Creating a vision board can be a great way to stay focused on a goal and maintain motivation to achieve it. Here Kathy tells us how to go about creating a vision board in your planner, travellers’ notebook, journal or notebook.
What is a vision board?
A vision board is a creative visual representation of your goals, dreams and intentions. It’s something you can refer back to and can act as a visual reminder about your goals and should help motivate you to achieve them.
However, a vision board will not work on its own. It can help you achieve goals but it’s not magic. It can’t achieve them for you. Remember to plan your board with this message in mind: “it’s not what you want to get, but what you want to achieve”.
There is no right or wrong way to create a vision board, as it’s a personal project that is unique to you but it can help to look at other boards for inspiration.
What should a vision board cover?
Your vision board can be on any goal, dream or topic you like. Have a think about where you would like to travel to or visit. Are you looking at making home improvements? Is it a career goal or health related? Or is it a specific event such as a wedding or the arrival of a new family member? Vision boards can be used for absolutely anything you’re working towards or striving to achieve.
You might also want to put a timeframe on your goal. Is this something you will achieve before a big birthday or milestone, or is it something you’re planning to complete this week? It’s totally personal and up to you!
A vision board can also be something that evolves. You may find that you want to add to it over time as and when inspiration strikes. It may never be completely ‘finished’, particularly if your goal is an ongoing one such as staying healthy or being more organised at home.
Make it visible
The clue is in the name! Your vision board should be something that you can see easily so that it reminds you to stay focused on your goal. I like to add a large clip or tab on my vision boards so that I can easily see them in my planner. You might want to make them even more visible by putting a copy on your wall or notice board. At the UK Planner Addicts event, one planner told me she is creating a vision mirror and is putting her goals and affirmations on her mirror so that she can see them every morning when she is getting ready.
The main thing is that your vision board works for you. You can refer to it when making decisions, and ask yourself whether your decision will help or hinder you achieving your goals. You can also use it to motivate you and lift your spirits when you’re feeling less inspired.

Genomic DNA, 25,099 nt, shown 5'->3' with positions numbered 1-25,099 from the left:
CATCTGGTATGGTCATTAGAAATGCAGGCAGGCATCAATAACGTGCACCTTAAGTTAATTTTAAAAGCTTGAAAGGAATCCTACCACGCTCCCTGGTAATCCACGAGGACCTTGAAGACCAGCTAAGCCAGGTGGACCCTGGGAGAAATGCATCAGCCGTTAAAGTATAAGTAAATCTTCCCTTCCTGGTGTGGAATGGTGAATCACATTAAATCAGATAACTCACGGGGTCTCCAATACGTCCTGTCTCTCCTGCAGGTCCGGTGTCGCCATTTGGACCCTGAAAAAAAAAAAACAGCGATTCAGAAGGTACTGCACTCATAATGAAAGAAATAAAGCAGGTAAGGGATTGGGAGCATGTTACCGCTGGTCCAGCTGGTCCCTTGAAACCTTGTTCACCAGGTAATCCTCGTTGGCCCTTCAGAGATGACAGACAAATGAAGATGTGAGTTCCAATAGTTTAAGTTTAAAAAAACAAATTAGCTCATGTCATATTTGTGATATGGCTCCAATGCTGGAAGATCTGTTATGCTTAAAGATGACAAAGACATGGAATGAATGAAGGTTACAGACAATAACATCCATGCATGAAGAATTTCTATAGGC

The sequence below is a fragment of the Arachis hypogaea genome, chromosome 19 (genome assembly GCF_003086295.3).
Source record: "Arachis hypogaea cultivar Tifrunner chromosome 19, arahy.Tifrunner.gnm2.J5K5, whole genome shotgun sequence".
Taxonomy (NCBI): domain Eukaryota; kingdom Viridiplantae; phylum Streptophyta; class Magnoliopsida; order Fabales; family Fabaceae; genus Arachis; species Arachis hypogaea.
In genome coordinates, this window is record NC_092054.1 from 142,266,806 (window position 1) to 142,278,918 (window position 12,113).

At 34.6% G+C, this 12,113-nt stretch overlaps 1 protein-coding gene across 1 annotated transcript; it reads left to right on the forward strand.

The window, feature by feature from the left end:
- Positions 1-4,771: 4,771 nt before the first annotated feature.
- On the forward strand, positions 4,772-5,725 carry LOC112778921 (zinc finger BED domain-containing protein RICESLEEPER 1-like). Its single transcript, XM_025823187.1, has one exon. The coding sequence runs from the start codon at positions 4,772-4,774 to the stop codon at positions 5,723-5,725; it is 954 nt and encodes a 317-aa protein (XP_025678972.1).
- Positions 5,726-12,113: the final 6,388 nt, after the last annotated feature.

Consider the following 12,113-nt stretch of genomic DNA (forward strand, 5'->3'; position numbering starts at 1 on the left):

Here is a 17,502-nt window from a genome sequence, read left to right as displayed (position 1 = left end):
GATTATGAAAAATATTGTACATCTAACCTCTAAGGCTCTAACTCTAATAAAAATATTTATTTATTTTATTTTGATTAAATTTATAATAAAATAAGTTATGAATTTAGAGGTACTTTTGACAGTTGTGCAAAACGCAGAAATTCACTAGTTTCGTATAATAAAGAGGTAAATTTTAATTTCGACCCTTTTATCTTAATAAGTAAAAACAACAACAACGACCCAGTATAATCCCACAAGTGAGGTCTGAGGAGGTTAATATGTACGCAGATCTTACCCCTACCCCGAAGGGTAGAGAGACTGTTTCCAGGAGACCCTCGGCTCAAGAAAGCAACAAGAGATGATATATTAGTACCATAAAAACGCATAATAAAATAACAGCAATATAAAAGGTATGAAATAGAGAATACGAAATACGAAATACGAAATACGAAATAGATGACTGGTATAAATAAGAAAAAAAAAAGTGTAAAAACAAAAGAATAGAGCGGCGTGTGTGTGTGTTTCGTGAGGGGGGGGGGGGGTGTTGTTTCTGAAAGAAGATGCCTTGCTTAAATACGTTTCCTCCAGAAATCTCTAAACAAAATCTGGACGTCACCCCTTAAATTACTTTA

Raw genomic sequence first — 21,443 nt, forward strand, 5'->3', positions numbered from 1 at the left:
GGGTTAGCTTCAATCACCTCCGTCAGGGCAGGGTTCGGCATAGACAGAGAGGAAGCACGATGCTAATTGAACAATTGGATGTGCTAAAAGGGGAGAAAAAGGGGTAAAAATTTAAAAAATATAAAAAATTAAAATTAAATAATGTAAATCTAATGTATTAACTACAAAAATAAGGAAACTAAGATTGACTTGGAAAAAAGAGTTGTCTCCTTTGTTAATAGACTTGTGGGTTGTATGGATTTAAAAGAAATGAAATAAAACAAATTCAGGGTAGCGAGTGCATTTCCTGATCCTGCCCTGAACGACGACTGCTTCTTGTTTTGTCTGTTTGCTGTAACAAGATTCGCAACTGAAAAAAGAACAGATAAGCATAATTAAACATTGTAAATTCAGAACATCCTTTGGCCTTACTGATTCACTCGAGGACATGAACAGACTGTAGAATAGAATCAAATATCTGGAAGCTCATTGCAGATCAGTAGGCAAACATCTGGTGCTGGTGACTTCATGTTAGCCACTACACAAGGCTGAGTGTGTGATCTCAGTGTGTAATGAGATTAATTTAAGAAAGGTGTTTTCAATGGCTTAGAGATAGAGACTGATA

How to plan your vision board
Before you start to gather the materials for your board, think about what your goal looks like and feels like. Who will be there with you? Is it a personal goal or will other people be helping you to achieve it? Also ask yourself why it’s your goal and how are you going to achieve it? These questions can help you to add quotes or words that will inspire you to succeed.
A vision board step by step
Step 1 – Gather all of your materials. These can be descriptive words cut out of magazines, words spelled out by stamped letters or stickers, or can be words you add on the page yourself. Collect photos and images that represent your goal as well as swatches, quotes and magazine clippings. You might also need to do some research for example if your goal relates to completing a sporting event, look for the dates and venues of these events as well as training tips. If your goal is business related, note down the web sites of organisations and resources that you will need to look into or sign up for. You will probably end up gathering more than you need but you can always keep the excess in a pocket or wallet attached to your vision board or within your planner.
Step 2 – Note down everything you want to include on a piece of blank paper. This can be a simple list or it can be your vision written down in the centre and all of your thoughts noted down around it. The most important thing is to get everything from your head onto paper.
Step 3 – Plan or sketch your layout. You might want to do a rough sketch on plain paper or start to make pencil notes directly onto your planner page. This stage is to make sure you can fit on everything you want to. Refer back to your list from stage 2 to make sure you haven’t forgotten anything. And don’t worry about how your layout looks; there is no template for a vision board so it could be very structured and organised or it could be more of a collage style approach. Whatever works for you is fine.
My advice is just to start somewhere! You might not finish your board in one sitting. In fact, you probably won’t, but just getting started and setting your intention to create a vision board can be helpful in focusing your mind and thinking about how you are going to achieve your goal.
My other top tip is to always start in pencil and lay your materials out before you stick down. This allows you to change your mind about the layout or lets you include new things. I like to set my layout, take a photo on my phone and then refer back to it when sticking all of the items in place. Then I copy over any pencil lines with pen and rub out any remaining pencil marks.
Making your vision board work for you
Link your vision board to other areas of your planner. For example a weight loss diary, exercise progress or spending tracker. This way, it remains visible and useful and will help you achieve your goal.
Most of all, have fun. Enjoy the time spent mindfully crafting and don’t forget to share your boards in the Trimcraft gallery so that you can inspire others to achieve too.
Will you be making your own vision board? What will your theme be?
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